DeKalb, Decatur school officials praise passage of annexation bill

Senate Bill 293, which was signed into law Monday by Gov. Brian Kemp, spells out how the school systems will divide up funding on property annexed by the city of Decatur.

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Senate Bill 293, which was signed into law Monday by Gov. Brian Kemp, spells out how the school systems will divide up funding on property annexed by the city of Decatur.

DeKalb and Decatur schools, city and county government officials are celebrating the passage of legislation they say will protect funding for students when property is annexed into municipal boundaries.

Gov. Brian Kemp signed Senate Bill 293 into law this week. It spells out how the DeKalb County Schools and City Schools of Decatur will allocate funding to their respective districts on property annexed into the city.

Vickie Turner, DeKalb County board of education chair, said Kemp’s stamp of approval is a “momentous occasion” for the school systems, which put aside their own agendas to work together on an issue that’s dogged both sides for years.

“Let me be clear,” she said. “Our students won this week. The students of DeKalb County School District and the students of Decatur city schools district, they are the winners.”

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Beginning July 1, any property annexed by the city will be added to the school system’s boundaries. DeKalb County students who live in areas annexed by Decatur won’t be required to change districts during the school year, according to the bill.

Student who are entering grades 5, 8, 11 or 12 will also be allowed to remain in their respective school systems until they finish those years.

Education property taxes collected on properties annexed by the city will be allocated to City Schools of Decatur. Decatur schools will then distribute to the DeKalb County School System an amount equal to all taxes collected on properties zoned commercial or mixed-use properties where the primary use is commercial.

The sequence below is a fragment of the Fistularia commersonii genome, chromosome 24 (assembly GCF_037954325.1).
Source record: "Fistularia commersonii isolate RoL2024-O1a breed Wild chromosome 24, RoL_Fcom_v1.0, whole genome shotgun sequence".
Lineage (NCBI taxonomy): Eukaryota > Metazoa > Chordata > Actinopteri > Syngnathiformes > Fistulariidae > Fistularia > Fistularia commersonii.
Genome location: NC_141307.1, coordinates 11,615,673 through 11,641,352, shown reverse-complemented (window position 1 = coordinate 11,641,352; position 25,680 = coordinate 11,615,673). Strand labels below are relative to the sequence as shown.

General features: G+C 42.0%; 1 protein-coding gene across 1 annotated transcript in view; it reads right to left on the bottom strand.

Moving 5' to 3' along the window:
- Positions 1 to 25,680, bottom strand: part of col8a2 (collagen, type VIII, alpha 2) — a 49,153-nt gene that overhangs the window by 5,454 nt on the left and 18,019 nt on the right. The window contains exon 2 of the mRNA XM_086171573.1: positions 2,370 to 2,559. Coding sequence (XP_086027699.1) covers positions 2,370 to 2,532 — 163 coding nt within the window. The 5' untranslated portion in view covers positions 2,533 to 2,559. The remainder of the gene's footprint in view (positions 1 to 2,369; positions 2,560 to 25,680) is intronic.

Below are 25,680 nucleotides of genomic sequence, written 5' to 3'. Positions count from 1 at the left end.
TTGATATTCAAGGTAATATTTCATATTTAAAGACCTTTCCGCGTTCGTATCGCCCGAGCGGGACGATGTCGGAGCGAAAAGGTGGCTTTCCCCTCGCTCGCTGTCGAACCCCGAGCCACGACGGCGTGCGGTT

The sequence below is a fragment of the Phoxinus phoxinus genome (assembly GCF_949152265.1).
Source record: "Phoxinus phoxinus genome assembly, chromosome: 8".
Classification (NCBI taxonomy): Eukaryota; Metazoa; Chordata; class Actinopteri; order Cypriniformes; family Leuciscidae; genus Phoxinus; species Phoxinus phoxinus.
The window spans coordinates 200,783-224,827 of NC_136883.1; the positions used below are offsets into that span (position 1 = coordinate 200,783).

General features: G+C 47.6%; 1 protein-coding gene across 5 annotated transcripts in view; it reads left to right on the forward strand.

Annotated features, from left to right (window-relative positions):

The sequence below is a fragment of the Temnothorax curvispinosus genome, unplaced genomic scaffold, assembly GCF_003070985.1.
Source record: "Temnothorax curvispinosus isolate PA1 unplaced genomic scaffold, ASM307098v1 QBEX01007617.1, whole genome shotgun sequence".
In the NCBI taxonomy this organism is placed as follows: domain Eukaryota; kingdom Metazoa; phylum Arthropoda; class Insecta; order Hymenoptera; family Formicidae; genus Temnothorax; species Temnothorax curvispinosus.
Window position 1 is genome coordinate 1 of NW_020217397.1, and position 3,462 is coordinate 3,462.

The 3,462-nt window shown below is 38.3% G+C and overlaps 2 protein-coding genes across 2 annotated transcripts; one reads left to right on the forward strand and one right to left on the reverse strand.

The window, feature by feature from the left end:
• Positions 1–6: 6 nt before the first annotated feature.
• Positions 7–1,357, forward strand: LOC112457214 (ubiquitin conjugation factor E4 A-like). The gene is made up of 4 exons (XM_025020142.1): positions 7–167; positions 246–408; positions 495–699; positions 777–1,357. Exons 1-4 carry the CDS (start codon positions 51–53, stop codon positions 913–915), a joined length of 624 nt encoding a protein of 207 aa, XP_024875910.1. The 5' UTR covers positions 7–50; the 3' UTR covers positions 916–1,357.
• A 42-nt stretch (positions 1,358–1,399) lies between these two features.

Maggie Fehrman, City Schools of Decatur superintendent, said she was happy to collaborate with DeKalb County and “hopes that this is the first of many new partnerships to come.”

“I honestly believe that this will be a great relationship,” she said.

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DeKalb County schools raised concerns about how annexation could affect its funding when in 2017 the city of Atlanta annexed 744 acres, including Emory, the Centers for Disease Control and Prevention and Children’s Healthcare of Atlanta.

DeKalb County schools filed a lawsuit against Atlanta, seeking to retain the students and tax dollars affected by the annexation. Atlanta Public Schools in 2019 settled with DeKalb schools, and both districts agreed to evenly split an estimated $2.7 million in annual property tax revenue collected from the annexed area for five years.

Another bill signed into law by Kemp, Senate Bill 209, addresses the sticking points of that annexation battle. It says Atlanta Public Schools’ boundaries can only change with legislation passed by the Georgia General Assembly or through an intergovernmental agreement between DeKalb County and the city of Atlanta. It also allows students entering grades 5, 8, 11 and 12 students to stay with their school systems until they finish those years.